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Old 03-03-2009, 09:19 PM   #8
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Quote:
Originally Posted by xxMaynardxx View Post
Edit: One more thing. Make sure your thermometer is as accurate as possible too!
This is what I was going to say. My first 2 thermometers read way high, so I thought I missed my mash temps. I would add some extra water and get it to where I wanted but was really 6 degrees less. Ended up making a IPA that fermented down to 1.008 or so...too thin for an IPA. Still tasted pretty good!

Preheat your mash tun which was mentioned also and use an online calculator to determine what the temp of the water should be when you add the grains. It does matter what your grain temp is before you start.
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Old 03-03-2009, 09:31 PM   #9
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i'd say my top five are...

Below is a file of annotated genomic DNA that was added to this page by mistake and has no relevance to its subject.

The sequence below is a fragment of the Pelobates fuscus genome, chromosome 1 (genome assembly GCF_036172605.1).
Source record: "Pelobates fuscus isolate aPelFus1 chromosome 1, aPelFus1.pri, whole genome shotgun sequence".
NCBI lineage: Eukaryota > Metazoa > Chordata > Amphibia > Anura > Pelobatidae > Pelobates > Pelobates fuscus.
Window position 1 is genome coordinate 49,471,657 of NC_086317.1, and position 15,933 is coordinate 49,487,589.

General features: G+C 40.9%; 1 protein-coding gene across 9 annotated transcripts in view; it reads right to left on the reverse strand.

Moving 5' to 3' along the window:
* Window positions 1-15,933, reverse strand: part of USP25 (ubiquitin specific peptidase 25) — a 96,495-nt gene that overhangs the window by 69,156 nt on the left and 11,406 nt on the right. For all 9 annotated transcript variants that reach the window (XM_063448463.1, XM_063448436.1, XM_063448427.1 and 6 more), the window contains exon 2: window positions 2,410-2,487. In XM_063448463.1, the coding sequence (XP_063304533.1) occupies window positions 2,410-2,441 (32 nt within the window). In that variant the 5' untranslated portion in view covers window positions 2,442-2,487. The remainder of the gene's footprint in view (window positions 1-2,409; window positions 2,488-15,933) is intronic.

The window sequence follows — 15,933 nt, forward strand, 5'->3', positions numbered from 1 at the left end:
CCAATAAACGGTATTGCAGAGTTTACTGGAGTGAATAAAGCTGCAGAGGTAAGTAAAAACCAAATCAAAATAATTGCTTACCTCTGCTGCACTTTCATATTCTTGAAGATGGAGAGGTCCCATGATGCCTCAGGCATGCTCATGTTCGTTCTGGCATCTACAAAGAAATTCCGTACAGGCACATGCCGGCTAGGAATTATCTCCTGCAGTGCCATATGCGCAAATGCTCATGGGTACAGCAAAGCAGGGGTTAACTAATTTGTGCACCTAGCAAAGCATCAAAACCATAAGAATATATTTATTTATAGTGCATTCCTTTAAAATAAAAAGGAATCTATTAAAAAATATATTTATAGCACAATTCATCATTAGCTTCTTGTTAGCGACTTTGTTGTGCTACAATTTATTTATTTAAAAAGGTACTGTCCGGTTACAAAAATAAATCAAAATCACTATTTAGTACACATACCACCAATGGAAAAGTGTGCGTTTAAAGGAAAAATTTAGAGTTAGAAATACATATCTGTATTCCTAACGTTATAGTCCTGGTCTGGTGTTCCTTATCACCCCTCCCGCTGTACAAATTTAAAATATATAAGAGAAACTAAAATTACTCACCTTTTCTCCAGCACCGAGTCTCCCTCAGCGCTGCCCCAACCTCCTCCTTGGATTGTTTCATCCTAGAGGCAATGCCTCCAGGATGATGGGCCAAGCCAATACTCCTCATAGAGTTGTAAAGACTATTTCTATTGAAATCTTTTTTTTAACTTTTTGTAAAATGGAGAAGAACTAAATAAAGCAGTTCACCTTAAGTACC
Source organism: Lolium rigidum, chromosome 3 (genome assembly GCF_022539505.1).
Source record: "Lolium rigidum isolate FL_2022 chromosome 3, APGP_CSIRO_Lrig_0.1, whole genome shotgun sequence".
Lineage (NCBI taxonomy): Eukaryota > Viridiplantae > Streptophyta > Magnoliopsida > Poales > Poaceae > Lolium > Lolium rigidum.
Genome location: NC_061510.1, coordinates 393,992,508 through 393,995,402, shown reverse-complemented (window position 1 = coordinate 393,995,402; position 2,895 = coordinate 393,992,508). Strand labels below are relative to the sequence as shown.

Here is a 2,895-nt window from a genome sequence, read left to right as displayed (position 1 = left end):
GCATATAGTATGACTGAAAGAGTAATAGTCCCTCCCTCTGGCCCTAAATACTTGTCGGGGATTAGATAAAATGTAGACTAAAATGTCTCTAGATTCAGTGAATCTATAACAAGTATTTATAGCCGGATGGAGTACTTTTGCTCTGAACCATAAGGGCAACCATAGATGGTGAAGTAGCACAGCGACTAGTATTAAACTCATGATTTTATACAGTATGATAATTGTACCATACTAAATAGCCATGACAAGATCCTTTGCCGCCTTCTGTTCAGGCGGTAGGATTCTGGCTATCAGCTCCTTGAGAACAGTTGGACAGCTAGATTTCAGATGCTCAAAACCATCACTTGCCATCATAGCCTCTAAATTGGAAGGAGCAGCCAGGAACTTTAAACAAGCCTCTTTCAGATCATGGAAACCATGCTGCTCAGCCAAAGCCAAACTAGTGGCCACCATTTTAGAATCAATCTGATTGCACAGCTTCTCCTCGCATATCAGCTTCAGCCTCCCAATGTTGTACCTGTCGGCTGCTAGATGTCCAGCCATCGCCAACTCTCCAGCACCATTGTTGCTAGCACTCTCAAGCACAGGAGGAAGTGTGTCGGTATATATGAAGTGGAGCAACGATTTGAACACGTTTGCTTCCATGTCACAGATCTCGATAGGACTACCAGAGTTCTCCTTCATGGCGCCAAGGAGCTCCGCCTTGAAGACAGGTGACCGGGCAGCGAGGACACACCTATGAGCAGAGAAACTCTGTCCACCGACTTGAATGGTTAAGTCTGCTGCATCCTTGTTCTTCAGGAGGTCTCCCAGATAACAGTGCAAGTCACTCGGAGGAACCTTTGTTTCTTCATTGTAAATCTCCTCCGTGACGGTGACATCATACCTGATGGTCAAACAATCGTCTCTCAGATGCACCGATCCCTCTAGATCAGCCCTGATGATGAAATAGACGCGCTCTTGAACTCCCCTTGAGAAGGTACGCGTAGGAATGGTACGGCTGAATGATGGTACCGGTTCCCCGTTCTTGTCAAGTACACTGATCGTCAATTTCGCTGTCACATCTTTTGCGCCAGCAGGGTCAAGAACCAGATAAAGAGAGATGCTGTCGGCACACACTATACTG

-accurate thermometer- can't mash well without it
-sanitize, sanitize- this applies to extract, as well
-maybe try a darkish beer for your first few all grains- that way you can see the color of the runoff change as you sparge, good way to know when you've got what you can out of the mash
-use a blowoff tube- more nutrients in your all grain could mean the difference between vigorous and EXTREMEMLY vigorous fermentation
-take better notes- you just added a lot more variables to keep track of, and the only way to improve is to know what you've already tried

other than that, im still trying to get my false-bottom fly-sparge system to give me as good efficiency as my original stainless braid/batch sparge setup, so dont worry about it too much- a little DME is ok to bring up gravity if you want, but id rather reduce hops a little and just make a lighter beer that is truly 100% grain, just for the process

good luck!

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Old 03-03-2009, 10:17 PM   #10
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My first AG went completely wrong! I missed my mash temp, didn't sparge correctly and had much less wort for the boil than needed. My OG was low and my burner was totally wrong for the job. My final gravity was not even close to the prediction! But you know what? It was the best effing beer that I have ever tasted!
There are some great stickies here and on other brewing forums dedicated to batch sparging and beginning AG brewing. Read, absorb and RDWHAHB!

Sanitation!
Calibration!
Preparation!

Oh BTW have fun!